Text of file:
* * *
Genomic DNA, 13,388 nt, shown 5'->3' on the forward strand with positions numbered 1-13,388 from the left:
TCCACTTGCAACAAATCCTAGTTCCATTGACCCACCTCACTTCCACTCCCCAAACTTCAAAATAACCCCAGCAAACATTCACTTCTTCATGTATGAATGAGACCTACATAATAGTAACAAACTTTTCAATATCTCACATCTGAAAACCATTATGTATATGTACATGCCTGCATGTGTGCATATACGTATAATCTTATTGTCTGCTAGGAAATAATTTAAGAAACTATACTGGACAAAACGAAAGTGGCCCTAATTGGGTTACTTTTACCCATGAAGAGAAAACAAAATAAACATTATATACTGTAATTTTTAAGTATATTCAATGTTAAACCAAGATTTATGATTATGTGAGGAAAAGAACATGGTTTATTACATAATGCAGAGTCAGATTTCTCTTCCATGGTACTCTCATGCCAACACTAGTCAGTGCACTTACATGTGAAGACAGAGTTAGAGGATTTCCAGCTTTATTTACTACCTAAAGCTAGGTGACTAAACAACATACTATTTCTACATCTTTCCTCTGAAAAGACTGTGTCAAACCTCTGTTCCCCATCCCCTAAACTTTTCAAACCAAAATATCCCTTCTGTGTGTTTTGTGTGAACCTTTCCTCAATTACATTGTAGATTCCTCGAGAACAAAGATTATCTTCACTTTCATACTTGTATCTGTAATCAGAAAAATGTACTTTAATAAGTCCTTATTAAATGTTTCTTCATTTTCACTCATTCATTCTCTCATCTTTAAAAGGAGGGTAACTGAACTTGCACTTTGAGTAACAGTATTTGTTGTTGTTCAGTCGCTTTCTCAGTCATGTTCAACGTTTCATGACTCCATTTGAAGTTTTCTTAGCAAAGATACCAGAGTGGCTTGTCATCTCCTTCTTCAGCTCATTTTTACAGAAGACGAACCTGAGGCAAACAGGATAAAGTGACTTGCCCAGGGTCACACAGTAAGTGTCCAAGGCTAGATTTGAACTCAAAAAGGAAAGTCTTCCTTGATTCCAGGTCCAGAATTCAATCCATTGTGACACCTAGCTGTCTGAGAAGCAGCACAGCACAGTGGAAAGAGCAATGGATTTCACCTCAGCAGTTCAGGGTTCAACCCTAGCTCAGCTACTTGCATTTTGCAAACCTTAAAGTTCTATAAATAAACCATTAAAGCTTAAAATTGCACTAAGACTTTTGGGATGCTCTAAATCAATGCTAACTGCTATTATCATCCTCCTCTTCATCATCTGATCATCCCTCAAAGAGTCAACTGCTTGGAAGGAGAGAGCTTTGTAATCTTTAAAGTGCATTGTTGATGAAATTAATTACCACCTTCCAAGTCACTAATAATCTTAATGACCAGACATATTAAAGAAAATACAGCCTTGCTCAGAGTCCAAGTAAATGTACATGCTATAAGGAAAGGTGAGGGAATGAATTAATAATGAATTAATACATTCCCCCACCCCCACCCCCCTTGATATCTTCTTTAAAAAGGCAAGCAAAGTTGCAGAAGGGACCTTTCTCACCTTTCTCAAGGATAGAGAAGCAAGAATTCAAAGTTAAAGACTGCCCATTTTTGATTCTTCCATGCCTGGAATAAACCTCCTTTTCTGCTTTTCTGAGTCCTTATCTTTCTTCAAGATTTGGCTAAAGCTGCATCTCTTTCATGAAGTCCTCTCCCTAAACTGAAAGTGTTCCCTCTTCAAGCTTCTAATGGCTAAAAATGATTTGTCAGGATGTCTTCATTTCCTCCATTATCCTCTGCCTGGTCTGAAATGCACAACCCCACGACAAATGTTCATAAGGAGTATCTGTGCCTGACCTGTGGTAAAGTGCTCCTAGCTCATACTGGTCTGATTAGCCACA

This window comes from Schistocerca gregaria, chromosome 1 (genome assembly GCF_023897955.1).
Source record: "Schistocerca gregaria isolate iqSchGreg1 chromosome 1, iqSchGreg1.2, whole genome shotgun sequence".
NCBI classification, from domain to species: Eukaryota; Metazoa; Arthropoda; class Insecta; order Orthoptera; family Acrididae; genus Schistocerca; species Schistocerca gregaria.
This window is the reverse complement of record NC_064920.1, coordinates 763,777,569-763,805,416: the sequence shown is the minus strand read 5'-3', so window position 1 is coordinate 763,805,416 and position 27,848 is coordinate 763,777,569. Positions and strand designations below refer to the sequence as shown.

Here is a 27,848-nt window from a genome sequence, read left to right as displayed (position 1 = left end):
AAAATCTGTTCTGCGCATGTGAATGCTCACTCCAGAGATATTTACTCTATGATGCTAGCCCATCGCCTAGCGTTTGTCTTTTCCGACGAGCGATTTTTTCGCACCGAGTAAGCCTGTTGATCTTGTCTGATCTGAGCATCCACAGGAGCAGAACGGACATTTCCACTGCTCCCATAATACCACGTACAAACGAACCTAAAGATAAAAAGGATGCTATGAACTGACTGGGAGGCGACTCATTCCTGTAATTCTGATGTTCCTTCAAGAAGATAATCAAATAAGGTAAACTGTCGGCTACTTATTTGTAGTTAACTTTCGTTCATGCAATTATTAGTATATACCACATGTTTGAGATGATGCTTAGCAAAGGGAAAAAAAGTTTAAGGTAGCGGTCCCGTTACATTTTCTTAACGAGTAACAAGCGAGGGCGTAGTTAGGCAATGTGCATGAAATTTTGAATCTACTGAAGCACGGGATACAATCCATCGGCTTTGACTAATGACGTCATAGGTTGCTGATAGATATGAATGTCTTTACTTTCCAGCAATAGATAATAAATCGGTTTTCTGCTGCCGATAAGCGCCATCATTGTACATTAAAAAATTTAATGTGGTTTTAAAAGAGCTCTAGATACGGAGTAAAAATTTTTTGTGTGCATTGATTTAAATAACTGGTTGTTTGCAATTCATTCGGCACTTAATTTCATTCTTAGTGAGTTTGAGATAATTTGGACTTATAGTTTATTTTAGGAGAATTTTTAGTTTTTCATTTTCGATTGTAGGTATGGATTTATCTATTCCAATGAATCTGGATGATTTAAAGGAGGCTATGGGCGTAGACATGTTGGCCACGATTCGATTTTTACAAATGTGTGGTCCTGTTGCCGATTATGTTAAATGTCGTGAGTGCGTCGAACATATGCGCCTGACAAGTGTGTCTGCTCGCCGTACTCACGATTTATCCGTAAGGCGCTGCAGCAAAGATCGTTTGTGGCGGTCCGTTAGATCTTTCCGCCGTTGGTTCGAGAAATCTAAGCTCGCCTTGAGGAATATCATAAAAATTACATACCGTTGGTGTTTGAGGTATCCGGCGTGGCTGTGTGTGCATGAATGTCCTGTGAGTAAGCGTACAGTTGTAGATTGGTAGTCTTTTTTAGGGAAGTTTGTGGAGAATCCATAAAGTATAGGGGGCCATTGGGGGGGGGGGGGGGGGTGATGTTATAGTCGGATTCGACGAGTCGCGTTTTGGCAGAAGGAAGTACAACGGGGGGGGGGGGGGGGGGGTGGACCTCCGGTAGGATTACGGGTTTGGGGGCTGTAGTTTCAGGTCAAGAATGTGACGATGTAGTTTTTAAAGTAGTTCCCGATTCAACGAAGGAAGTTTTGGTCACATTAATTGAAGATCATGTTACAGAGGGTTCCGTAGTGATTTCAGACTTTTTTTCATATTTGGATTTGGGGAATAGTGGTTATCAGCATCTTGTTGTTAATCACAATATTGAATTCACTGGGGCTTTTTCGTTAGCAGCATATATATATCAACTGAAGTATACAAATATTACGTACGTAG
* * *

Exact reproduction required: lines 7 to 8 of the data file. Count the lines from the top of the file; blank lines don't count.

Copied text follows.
Here is a 27,848-nt window from a genome sequence, read left to right as displayed (position 1 = left end):
AAAATCTGTTCTGCGCATGTGAATGCTCACTCCAGAGATATTTACTCTATGATGCTAGCCCATCGCCTAGCGTTTGTCTTTTCCGACGAGCGATTTTTTCGCACCGAGTAAGCCTGTTGATCTTGTCTGATCTGAGCATCCACAGGAGCAGAACGGACATTTCCACTGCTCCCATAATACCACGTACAAACGAACCTAAAGATAAAAAGGATGCTATGAACTGACTGGGAGGCGACTCATTCCTGTAATTCTGATGTTCCTTCAAGAAGATAATCAAATAAGGTAAACTGTCGGCTACTTATTTGTAGTTAACTTTCGTTCATGCAATTATTAGTATATACCACATGTTTGAGATGATGCTTAGCAAAGGGAAAAAAAGTTTAAGGTAGCGGTCCCGTTACATTTTCTTAACGAGTAACAAGCGAGGGCGTAGTTAGGCAATGTGCATGAAATTTTGAATCTACTGAAGCACGGGATACAATCCATCGGCTTTGACTAATGACGTCATAGGTTGCTGATAGATATGAATGTCTTTACTTTCCAGCAATAGATAATAAATCGGTTTTCTGCTGCCGATAAGCGCCATCATTGTACATTAAAAAATTTAATGTGGTTTTAAAAGAGCTCTAGATACGGAGTAAAAATTTTTTGTGTGCATTGATTTAAATAACTGGTTGTTTGCAATTCATTCGGCACTTAATTTCATTCTTAGTGAGTTTGAGATAATTTGGACTTATAGTTTATTTTAGGAGAATTTTTAGTTTTTCATTTTCGATTGTAGGTATGGATTTATCTATTCCAATGAATCTGGATGATTTAAAGGAGGCTATGGGCGTAGACATGTTGGCCACGATTCGATTTTTACAAATGTGTGGTCCTGTTGCCGATTATGTTAAATGTCGTGAGTGCGTCGAACATATGCGCCTGACAAGTGTGTCTGCTCGCCGTACTCACGATTTATCCGTAAGGCGCTGCAGCAAAGATCGTTTGTGGCGGTCCGTTAGATCTTTCCGCCGTTGGTTCGAGAAATCTAAGCTCGCCTTGAGGAATATCATAAAAATTACATACCGTTGGTGTTTGAGGTATCCGGCGTGGCTGTGTGTGCATGAATGTCCTGTGAGTAAGCGTACAGTTGTAGATTGGTAGTCTTTTTTAGGGAAGTTTGTGGAGAATCCATAAAGTATAGGGGGCCATTGGGGGGGGGGGGGGGGGTGATGTTATAGTCGGATTCGACGAGTCGCGTTTTGGCAGAAGGAAGTACAACGGGGGGGGGGGGGGGGGGGTGGACCTCCGGTAGGATTACGGGTTTGGGGGCTGTAGTTTCAGGTCAAGAATGTGACGATGTAGTTTTTAAAGTAGTTCCCGATTCAACGAAGGAAGTTTTGGTCACATTAATTGAAGATCATGTTACAGAGGGTTCCGTAGTGATTTCAGACTTTTTTTCATATTTGGATTTGGGGAATAGTGGTTATCAGCATCTTGTTGTTAATCACAATATTGAATTCACTGGGGCTTTTTCGTTAGCAGCATATATATATCAACTGAAGTATACAAATATTACGTACGTAG